While countries like Israel and Germany have been rolling out fourth doses to their entire population since March, currently only over-75s, care home residents and severely ill patients are being invited in the UK.
British health chiefs have confirmed an autumn Covid vaccine scheme will go ahead, although they have not decided which groups will be eligible.
The study did, however, reveal people who had high levels of antibodies and T cells before they were given a fourth dose only got a small boost to immunity.
These people may have recently been infected recently or have had their third dose more recently, meaning their immunity had not had as long to wane.
Professor Saul Faust, chief investigator of the Cov-Boost study, said this suggests there is a ‘ceiling effect’ on ‘how high you can go’ with immunity which needs to be further studied.
The researchers said still have doubts about whether a fourth dose should be rolled out to younger groups, as they are at lower risk from the virus.
Northern Ireland today reported 394 cases, 60.7 per cent fewer than last week. The country logged nine Covid hospitalisations and three deaths within 28 days of a positive test.
Another 268 positive tests were logged in Wales, up 133 per cent compared to last Tuesday. Hospital data shows eight infected patients were admitted, while nine deaths within a month of testing positive were recorded.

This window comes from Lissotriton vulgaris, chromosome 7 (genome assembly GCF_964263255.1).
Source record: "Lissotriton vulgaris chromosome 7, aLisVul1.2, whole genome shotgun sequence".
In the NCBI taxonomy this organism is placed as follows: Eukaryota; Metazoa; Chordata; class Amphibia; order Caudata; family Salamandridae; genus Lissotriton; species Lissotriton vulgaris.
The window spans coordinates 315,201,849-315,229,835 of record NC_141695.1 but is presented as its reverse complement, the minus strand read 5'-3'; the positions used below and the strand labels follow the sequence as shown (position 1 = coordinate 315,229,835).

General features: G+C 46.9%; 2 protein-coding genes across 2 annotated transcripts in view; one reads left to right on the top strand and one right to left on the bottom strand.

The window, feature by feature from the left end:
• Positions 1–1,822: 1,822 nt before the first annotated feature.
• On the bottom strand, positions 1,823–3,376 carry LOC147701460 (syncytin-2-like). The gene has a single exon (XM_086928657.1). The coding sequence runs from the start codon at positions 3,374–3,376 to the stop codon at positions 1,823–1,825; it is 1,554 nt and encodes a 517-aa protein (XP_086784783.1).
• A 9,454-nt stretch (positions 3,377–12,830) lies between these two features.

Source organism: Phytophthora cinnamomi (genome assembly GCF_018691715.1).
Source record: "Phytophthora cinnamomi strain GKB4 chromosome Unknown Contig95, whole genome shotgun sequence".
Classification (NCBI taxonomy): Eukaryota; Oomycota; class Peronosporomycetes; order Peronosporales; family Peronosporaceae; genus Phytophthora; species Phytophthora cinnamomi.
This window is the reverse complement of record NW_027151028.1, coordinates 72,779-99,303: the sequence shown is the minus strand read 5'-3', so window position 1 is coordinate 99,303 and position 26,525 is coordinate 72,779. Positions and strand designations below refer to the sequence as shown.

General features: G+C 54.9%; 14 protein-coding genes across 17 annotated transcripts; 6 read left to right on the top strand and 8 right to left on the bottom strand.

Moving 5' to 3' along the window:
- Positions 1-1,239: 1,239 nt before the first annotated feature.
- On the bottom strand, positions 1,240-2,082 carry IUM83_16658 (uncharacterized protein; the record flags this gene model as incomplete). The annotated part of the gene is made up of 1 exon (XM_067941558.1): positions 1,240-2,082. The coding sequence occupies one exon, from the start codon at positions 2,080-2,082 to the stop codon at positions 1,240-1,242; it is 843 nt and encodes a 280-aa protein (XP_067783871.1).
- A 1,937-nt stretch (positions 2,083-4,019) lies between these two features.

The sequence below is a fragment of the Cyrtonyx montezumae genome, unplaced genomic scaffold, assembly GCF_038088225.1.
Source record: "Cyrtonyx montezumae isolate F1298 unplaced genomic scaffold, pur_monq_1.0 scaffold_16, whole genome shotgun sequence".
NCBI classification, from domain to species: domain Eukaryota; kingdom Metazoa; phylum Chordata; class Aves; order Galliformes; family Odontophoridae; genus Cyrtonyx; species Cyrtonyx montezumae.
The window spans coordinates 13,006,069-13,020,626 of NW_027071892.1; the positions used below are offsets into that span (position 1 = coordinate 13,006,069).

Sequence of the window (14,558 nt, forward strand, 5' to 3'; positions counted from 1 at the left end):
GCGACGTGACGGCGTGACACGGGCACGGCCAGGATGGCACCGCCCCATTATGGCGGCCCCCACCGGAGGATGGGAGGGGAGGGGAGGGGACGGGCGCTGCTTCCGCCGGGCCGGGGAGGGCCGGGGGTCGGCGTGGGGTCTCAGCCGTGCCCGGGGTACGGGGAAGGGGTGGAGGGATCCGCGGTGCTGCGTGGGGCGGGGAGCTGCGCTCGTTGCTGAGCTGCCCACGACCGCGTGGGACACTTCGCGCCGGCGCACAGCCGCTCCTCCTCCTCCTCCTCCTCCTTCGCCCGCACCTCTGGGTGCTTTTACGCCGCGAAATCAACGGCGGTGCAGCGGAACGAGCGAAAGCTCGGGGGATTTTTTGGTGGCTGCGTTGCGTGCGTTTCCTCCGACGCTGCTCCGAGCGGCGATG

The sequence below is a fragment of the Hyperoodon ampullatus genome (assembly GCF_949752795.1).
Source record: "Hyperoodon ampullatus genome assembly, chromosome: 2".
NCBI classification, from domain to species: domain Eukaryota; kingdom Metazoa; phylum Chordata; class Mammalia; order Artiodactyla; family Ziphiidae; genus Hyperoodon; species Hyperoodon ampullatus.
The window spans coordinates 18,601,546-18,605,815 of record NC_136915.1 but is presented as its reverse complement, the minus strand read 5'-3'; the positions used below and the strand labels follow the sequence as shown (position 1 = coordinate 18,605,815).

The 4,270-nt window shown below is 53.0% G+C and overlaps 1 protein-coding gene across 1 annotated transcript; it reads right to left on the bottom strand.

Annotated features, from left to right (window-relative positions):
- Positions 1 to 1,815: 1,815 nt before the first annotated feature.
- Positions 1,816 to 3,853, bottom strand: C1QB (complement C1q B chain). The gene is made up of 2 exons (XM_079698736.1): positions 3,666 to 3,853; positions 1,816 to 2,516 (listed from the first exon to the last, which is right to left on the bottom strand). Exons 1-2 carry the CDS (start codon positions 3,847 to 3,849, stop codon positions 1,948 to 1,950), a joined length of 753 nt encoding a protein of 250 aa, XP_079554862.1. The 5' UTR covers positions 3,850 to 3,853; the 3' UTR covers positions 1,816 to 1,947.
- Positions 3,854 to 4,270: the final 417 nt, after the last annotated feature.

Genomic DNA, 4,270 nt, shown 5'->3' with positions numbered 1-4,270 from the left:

The nation-level data is all that can be reported after Scotland yesterday announced it was moving to twice-a-week data releases for the rest of this month, before moving to weekly statistics in June.
In response, the UKHSA confirmed Covid statistics are changing, with the UK figures only available on Monday and Thursday.
Clare Griffiths, head of the UK Covid dashboard, said: ‘As we move forward in the pandemic, changes to reporting across the four nations means Covid metrics will be updated on different dates and schedules.
‘Variations in reporting schedules should be considered when looking at reported Covid figures and day-to-day comparisons may therefore be misleading.’
It adds to the fragmentation of the daily numbers, as Wales now only publishes its vaccine data on Monday, meaning UK-wide updated immunisation data is only available once a week.
It comes after Ireland’s Department of Health last month confirmed it will ‘no longer’ publish daily Covid figures. Instead, outbreak figures will be ‘updated regularly’ on the country’s Covid dashboard.
The country’s health chiefs said they will continue to monitor all information relating to the epidemiology of the virus, including case numbers, local outbreaks and trends, as well as the emergence and detection of new variants in Ireland and abroad.